The increasing cancer risk (CR) due to sediment- and soil-bound polycyclic aromatic hydrocarbons (PAHs) is one of the major threats to public health. The CR of sediment- and soil-bound carcinogenic PAHs was estimated for the first time in coastal and residential areas near an industrial zone in Korea. Monte Carlo probabilistic simulations and sensitivity tests were conducted to calculate the CR and to identify the most sensitive parameters. The CR was found to be highest in the coastal areas of Korea. Ulsan, which is located on the southeastern coast of Korea, was classified as a high cancer risk zone according to United States Environmental Protection Agency standards, while the western coast and Mohang Harbor were classified as moderate cancer risk zones. Fish consumption was identified as the main contributor (94–99%) to the total risk levels in the coastal areas. The biota-to-sediment accumulation factor (43–76%) and PAH levels (8–44%) in sediment were identified as the parameters that were most sensitive to the CR. In the residential area, the CR was found to be within the range of 10–6–10–4, which categorized it as a low cancer risk zone. Furthermore, the CR for residents in the industrial area was estimated to be 12 and 5 times higher than that for residents in the rural and urban areas, respectively. The exposure duration (55–85%) and skin adherence factor for soil (35–42%) were identified as the most sensitive parameters for the overall CR in the residential area. Korea generally has high fish and seafood consumption, which has been recognized as the most significant exposure route for CR in the studied coastal areas. Thus, the consumption of fish and seafood from coastal areas, especially those near Ulsan, might be responsible for the increasing number of cancer patients in Korea.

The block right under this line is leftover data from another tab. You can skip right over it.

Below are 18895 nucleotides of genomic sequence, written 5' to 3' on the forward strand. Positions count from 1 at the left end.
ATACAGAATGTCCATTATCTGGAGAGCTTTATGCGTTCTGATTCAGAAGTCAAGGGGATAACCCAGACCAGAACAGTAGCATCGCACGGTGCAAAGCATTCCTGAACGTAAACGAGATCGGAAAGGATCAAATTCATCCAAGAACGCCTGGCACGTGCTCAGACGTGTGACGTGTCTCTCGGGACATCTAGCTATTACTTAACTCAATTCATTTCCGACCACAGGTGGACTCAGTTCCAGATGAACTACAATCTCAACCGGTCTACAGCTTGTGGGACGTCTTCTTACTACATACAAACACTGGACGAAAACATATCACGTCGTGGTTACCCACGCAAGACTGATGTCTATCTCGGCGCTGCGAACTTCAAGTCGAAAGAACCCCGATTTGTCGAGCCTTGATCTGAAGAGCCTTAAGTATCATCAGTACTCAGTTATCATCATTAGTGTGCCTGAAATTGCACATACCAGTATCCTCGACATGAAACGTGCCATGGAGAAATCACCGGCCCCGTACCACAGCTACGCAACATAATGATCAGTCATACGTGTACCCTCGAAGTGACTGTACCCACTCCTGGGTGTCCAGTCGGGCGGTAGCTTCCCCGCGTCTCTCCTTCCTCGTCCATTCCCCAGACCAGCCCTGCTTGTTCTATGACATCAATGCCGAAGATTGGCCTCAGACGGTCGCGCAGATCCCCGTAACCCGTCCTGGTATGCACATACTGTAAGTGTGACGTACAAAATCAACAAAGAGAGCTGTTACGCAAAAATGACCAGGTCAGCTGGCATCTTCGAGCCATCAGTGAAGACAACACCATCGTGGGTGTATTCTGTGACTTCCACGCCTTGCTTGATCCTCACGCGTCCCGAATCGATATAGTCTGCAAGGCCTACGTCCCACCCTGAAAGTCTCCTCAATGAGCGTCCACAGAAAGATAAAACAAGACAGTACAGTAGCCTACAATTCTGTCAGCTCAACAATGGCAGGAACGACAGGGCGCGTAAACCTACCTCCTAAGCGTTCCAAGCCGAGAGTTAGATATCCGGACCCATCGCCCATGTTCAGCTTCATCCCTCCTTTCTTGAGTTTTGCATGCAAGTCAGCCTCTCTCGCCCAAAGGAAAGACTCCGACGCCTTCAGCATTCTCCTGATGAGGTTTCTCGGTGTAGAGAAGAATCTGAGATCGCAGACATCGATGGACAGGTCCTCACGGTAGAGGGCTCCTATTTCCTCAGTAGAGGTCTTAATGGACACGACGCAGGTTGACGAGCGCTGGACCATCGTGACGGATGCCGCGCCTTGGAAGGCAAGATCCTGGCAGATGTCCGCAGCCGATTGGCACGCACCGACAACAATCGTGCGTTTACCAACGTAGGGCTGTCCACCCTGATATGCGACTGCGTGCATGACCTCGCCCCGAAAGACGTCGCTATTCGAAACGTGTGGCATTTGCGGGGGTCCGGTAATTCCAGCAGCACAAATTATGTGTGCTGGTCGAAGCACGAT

Bibliographical notePublisher Copyright:
© Copyright © 2021 Roy, Jung, Kim, Lee and Park.
All Science Journal Classification (ASJC) codes
- Environmental Science(all)